That is not what death of the author means. It doesn't "invalidate" anything. When you read something, you simply cannot know what the author was intending to do, you can interpret art however you want to.

And that interpretation is not necessarily equal to authorial intent.
This is not due to some random bullshit in essays from the 60s, as you put it, it is for the very simple fact that /language is not 100% objective/.

When you read something, your mind will 'decode' the words you read with whatever concepts you have learned from experience. —>
—> And that 'decodification' (I'm using a metaphor here) is personal to each and every person. The author 'translates' their concepts into words, the words get read, and the reader 'decodes' them.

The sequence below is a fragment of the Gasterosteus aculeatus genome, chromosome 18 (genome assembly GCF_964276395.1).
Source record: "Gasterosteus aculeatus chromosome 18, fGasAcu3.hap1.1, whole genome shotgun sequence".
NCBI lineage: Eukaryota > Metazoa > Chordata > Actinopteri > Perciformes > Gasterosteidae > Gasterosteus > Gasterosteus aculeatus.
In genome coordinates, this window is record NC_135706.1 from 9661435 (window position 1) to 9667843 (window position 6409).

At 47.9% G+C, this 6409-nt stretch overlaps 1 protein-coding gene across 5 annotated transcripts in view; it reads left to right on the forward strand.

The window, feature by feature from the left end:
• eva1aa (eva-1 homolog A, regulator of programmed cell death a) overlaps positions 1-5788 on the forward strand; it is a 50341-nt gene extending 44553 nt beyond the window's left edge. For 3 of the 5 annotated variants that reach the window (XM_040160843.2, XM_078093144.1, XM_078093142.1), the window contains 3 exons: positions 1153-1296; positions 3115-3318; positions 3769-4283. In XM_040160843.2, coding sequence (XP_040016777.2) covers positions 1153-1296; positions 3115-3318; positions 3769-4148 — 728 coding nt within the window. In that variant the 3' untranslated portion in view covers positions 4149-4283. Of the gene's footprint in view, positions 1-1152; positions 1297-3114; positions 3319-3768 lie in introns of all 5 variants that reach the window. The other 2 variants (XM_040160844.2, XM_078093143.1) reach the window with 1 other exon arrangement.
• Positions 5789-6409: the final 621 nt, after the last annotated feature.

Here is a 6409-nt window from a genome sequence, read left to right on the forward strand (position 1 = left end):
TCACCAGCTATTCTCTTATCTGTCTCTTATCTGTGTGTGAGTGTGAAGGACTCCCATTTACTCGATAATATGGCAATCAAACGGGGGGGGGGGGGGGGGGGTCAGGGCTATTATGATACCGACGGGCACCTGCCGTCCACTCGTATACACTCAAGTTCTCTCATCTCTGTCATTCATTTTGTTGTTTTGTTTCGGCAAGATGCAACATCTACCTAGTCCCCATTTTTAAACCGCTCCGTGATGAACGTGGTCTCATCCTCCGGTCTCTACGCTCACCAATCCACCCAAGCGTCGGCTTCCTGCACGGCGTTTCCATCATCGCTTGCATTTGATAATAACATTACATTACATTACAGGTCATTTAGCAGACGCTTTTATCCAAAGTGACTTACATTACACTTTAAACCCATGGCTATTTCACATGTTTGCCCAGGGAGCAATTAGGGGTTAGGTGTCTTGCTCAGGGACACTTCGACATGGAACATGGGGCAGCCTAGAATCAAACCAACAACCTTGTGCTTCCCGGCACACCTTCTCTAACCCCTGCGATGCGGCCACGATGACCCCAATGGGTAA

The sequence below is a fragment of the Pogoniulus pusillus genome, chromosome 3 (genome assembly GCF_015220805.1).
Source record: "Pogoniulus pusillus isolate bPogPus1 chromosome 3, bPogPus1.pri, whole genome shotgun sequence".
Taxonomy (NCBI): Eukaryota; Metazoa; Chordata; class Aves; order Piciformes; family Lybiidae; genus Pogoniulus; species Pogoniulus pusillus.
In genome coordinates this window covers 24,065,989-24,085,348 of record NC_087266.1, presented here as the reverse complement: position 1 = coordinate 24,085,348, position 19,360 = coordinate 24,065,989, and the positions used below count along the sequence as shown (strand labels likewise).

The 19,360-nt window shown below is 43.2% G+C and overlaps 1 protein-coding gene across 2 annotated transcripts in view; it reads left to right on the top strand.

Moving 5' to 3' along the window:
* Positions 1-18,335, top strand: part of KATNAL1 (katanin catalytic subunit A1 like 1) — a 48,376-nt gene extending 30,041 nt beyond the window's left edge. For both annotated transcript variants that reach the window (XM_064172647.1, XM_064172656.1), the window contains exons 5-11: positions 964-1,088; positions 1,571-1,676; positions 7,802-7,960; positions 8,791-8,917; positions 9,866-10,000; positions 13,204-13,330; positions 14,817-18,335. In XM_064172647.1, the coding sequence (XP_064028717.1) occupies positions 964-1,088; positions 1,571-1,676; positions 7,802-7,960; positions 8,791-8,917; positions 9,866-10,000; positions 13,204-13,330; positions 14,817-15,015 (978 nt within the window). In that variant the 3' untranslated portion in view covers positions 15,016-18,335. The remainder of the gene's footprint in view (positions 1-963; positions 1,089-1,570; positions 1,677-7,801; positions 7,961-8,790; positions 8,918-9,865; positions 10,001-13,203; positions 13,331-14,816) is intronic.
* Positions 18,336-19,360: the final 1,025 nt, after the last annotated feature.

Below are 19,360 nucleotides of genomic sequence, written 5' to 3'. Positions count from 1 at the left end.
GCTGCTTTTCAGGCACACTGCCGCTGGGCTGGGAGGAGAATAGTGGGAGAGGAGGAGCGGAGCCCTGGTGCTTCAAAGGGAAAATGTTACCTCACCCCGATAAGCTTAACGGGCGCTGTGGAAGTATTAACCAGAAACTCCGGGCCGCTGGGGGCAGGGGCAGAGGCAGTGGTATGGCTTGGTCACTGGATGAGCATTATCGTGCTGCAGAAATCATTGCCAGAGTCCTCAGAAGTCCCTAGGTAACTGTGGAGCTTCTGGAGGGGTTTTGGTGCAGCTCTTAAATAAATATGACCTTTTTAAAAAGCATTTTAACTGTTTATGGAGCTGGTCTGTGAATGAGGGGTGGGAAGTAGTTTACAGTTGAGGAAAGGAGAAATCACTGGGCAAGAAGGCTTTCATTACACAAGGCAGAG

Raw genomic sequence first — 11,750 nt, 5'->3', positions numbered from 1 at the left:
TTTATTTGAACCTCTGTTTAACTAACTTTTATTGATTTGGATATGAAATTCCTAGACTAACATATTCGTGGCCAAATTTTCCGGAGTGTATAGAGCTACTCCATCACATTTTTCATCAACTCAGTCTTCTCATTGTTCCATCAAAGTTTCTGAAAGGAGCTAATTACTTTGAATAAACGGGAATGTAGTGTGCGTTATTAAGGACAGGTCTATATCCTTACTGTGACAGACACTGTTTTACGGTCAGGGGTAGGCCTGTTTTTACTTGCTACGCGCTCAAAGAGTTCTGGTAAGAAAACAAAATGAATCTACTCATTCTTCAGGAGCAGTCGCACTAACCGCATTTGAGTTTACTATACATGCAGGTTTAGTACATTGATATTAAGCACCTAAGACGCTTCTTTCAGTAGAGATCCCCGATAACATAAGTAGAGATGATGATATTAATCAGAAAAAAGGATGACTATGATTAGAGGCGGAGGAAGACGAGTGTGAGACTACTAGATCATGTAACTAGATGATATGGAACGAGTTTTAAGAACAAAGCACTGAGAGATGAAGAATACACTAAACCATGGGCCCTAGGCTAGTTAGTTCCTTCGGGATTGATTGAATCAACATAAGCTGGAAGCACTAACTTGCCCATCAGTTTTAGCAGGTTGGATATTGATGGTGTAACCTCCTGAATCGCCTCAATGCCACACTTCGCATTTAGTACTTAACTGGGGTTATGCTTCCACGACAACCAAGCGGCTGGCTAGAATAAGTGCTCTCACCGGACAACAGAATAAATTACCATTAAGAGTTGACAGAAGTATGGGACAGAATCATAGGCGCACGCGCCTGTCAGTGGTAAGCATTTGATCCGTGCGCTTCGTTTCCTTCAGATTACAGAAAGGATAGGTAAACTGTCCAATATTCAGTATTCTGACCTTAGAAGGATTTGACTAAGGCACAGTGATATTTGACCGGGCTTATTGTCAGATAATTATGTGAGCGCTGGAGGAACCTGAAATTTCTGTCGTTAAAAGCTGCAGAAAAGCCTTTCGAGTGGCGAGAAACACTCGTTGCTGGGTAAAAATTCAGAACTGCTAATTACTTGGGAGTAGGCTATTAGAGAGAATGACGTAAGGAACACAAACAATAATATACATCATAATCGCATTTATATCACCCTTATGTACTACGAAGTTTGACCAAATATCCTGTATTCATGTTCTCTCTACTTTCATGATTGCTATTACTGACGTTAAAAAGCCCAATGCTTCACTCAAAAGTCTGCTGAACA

Authorial intent is lost in the translation and decodification process, because —>
—> words do NOT have an intent and authors cannot control (and shouldn't) the way those words are interpreted.

That is not 'invalidating' anything, it's simply how language and art works. If it weren't true, you wouldn't see so many discussions and essays on art.
If you have a theory on a game, as this thread was talking about, it still DOES fall into death of the author! If the author does not make it explicit /within the media/ that "X is Y", then how is anyone supposed to know?

And are 'wrong' theories really that bad? Are we, now, —>
—> simply not allowed to especulate "what-if" scenarios for fun, just because the author has declared that the "what-if" scenario isn't real?

You're making it sound like authors hold an authoritative power over how people enjoy their craft.
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